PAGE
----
Saturday, January 12, 2013

The Business Model for an Agile Community - Part II

The Discussion - Part II

At the January meeting of our Agile Community called "Agiler Stammtisch" we continued our discussion about the Business Model. The question was: What would be the right Business Model for our Agile Community. We used the Business Model Canvas to talk about the different aspects of the model.
The first focus of the discussion was the value proposition. From there it switched to the Customer Segments. And then we improved both aspects and also added some Channels. From there we moved our focus to Key Acitivities and Key Ressources.


Business Model Canvas

Like in our first session we saw that the tool Business Model Canvas (BMC) had some positive effect on our discussion. We were a group of eight people and only three of them had attended the first session. So we had to discuss our aproach first. The BMC allowed us to start working, write down the first results and go on with the next aspect. It enabled us to consider the different aspects concurrently. By using Post-Its it was possible to rearrange the results on the canvas.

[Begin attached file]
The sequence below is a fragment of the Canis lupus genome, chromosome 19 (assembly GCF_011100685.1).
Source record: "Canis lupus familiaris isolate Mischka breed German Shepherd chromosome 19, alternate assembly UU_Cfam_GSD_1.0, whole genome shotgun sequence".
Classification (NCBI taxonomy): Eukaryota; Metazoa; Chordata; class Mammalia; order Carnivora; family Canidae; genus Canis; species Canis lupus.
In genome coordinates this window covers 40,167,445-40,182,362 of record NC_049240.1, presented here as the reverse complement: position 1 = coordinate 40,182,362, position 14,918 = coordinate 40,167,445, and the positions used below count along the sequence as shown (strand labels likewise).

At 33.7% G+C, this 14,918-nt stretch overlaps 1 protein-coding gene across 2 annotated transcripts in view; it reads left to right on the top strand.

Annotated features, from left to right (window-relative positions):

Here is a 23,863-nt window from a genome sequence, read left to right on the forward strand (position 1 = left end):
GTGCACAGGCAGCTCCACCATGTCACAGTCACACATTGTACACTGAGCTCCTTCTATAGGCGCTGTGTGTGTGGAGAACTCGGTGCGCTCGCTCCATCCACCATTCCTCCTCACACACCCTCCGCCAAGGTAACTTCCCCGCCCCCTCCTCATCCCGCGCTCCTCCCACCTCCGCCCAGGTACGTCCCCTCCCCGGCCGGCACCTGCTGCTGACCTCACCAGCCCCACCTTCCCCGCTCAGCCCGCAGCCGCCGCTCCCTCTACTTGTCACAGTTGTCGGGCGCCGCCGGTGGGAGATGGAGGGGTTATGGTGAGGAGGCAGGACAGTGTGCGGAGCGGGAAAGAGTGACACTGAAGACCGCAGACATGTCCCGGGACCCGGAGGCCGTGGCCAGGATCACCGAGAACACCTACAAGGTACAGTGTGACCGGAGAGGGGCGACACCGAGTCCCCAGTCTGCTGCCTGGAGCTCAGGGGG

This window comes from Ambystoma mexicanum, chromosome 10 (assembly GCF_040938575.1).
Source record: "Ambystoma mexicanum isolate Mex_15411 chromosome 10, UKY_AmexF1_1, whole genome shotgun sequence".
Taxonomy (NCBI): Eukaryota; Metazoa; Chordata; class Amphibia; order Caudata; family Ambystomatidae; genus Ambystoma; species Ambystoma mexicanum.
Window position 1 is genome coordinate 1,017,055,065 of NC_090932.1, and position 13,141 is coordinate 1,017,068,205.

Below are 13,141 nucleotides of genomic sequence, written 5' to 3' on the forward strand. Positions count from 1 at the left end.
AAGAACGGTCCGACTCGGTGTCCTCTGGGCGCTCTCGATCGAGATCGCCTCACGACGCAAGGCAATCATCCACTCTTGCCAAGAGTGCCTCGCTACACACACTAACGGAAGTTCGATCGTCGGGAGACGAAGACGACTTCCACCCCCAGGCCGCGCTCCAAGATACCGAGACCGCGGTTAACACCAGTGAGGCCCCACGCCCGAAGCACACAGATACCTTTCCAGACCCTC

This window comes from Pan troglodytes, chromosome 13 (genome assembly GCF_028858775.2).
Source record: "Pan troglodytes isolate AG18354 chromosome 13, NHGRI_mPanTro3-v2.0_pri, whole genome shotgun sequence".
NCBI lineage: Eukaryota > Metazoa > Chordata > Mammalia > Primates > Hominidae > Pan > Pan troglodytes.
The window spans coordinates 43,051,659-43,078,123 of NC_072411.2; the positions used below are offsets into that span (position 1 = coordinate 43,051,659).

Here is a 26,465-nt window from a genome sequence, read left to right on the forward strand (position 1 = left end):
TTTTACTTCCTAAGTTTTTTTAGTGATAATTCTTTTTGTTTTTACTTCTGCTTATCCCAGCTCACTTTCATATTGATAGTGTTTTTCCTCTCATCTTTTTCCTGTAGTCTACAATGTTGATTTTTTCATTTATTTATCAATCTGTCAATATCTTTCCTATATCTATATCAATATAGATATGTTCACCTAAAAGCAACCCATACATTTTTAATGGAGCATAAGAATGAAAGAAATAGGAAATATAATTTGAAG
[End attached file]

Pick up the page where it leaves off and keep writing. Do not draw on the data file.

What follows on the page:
Another benefit of using the BMC is that you can even capture states of the discussion, where there is no final agreement. In our discussion we found that "networking" belongs to Value Proposition as well as to Customer Relationship. So we placed our "networking" Post-It on the border between Value Proposition and Customer Relationship.

Example: Customer Segments

What are the Customer Segments of an "Agile Community Gathering" like our "Agile Stammtisch"? First we found "coaches" and "practitioners". Then we realized that these segments did not have distinct Value Propositions or Channels and we removed and replaced them with "searching for help", "giving help", "interested in social contacts" and "searching for customers".
These Customer Segments connect to different Value Propositions, which increases the expressiveness of our Business Model.

Conclusion

Again we did not come to an agreement how the Business Model for an Agile Community should look like. But again
  • we had a fruitful discussion with lots of good ideas,
  • we have been able to consider the different aspects of a Business Model,
  • we have been able to depict our findings during the discussion and
  • we had fun.
Using the BMC helps to keep the discussion open, not to narrow down the discussion frame to early and to delay decission until the appropriate moment.
It is a tool that supports the agile approach: set up a BMC, change it whenever new ideas pop up, and use it as the information radiator of the current state of the discussion.


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